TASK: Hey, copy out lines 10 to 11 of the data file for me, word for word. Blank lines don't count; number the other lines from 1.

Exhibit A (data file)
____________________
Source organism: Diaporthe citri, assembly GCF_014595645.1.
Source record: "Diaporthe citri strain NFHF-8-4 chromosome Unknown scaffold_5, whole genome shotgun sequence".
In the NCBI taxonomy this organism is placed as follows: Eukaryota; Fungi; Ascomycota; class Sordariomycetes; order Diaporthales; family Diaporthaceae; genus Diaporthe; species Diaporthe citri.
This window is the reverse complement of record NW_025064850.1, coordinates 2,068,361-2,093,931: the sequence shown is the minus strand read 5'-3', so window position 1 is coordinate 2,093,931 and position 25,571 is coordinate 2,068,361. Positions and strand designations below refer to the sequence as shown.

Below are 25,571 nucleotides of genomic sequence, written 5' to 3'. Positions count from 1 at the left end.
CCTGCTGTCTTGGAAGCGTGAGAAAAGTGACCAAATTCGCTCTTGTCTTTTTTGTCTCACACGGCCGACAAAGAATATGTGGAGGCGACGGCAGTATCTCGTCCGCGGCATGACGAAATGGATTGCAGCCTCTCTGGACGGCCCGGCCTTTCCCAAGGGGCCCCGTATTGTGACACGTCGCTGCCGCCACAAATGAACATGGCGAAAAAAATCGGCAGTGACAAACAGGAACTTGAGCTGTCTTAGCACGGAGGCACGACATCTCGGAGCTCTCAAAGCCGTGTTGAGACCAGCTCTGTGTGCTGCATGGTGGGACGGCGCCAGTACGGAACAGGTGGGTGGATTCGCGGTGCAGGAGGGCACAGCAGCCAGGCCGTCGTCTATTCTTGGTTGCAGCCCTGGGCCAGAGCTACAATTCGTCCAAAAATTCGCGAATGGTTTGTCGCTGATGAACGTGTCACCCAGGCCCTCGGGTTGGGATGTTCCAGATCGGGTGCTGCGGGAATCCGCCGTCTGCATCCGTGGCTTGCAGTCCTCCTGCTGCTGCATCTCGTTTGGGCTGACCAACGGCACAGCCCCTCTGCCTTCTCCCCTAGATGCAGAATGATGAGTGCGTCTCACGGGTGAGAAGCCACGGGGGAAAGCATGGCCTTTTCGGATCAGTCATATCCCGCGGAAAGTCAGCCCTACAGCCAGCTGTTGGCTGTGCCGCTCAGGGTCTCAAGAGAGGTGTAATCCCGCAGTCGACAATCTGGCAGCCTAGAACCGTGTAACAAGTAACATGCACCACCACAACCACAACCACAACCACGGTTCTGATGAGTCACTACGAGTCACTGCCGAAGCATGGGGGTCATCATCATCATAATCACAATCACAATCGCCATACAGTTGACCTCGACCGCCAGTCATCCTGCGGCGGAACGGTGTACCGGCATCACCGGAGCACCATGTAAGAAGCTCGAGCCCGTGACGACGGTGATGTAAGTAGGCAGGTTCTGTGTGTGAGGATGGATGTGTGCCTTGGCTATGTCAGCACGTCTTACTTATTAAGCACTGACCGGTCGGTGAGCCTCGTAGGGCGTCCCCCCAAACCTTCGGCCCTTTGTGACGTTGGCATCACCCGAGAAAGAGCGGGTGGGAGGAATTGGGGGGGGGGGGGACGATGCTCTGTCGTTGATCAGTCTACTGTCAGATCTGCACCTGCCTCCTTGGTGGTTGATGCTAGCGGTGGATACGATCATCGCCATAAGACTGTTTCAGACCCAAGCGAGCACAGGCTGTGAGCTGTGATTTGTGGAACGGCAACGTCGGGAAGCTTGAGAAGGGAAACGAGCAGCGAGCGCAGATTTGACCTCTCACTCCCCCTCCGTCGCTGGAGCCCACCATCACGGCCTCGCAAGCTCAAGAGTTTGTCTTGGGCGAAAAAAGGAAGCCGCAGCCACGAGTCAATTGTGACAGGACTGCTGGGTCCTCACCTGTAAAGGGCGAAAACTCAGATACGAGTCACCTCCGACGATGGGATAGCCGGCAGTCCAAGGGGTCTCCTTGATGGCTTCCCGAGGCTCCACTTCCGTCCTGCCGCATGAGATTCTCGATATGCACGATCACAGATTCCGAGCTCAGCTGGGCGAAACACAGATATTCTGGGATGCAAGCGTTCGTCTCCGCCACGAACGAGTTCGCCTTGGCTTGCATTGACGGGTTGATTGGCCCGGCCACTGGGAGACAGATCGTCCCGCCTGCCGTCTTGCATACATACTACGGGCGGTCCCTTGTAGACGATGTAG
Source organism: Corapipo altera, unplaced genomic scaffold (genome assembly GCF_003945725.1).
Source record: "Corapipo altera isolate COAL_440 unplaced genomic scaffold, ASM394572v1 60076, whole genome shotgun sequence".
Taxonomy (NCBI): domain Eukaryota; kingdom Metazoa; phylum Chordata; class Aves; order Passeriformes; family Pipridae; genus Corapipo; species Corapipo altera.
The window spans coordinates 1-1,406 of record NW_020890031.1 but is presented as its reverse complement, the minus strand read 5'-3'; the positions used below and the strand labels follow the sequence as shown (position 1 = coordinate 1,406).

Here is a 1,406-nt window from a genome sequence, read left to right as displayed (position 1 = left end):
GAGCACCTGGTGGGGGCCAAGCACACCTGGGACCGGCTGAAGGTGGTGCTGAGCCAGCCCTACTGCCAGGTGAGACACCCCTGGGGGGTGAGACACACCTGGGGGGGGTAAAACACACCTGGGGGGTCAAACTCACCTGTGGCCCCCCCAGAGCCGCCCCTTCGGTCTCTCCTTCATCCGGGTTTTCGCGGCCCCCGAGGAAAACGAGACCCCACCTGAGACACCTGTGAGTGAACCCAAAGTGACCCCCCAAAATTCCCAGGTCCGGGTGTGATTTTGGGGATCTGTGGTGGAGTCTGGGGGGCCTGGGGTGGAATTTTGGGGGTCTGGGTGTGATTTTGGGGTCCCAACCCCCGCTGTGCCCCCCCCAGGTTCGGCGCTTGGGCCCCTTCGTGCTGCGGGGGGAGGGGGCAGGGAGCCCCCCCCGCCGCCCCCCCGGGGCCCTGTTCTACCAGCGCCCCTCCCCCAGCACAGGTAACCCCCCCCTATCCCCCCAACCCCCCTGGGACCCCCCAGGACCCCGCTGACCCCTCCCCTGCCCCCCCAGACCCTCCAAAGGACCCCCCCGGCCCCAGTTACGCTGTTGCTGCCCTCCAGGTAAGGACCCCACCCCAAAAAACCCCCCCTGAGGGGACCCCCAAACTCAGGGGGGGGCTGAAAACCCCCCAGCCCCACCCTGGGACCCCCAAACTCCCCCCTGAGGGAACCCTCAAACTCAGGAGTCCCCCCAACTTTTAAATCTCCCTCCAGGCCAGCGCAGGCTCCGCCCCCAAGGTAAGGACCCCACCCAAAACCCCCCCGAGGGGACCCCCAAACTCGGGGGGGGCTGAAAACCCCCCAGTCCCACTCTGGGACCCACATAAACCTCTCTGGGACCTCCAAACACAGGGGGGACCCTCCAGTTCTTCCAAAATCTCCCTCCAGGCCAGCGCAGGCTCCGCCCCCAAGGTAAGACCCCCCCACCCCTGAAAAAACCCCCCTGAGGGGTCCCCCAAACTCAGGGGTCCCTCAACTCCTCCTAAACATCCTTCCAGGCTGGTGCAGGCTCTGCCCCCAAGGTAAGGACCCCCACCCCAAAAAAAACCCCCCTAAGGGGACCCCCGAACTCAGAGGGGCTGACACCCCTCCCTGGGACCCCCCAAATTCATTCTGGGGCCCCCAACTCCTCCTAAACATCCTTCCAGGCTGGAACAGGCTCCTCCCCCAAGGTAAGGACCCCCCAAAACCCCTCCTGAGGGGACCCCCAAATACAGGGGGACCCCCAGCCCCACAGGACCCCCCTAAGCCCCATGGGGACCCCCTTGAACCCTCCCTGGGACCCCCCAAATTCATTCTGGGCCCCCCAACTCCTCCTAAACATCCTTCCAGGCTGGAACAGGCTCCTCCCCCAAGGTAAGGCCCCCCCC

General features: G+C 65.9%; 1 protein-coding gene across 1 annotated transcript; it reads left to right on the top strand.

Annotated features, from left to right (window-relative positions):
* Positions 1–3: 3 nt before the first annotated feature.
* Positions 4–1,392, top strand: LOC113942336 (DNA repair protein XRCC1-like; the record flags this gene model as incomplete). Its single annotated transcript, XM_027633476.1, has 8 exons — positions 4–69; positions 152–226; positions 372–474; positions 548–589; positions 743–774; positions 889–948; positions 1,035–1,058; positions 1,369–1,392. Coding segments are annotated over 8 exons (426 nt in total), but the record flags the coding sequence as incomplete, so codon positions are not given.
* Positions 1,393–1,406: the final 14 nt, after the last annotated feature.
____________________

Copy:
The window spans coordinates 1-1,406 of record NW_020890031.1 but is presented as its reverse complement, the minus strand read 5'-3'; the positions used below and the strand labels follow the sequence as shown (position 1 = coordinate 1,406).

Here is a 1,406-nt window from a genome sequence, read left to right as displayed (position 1 = left end):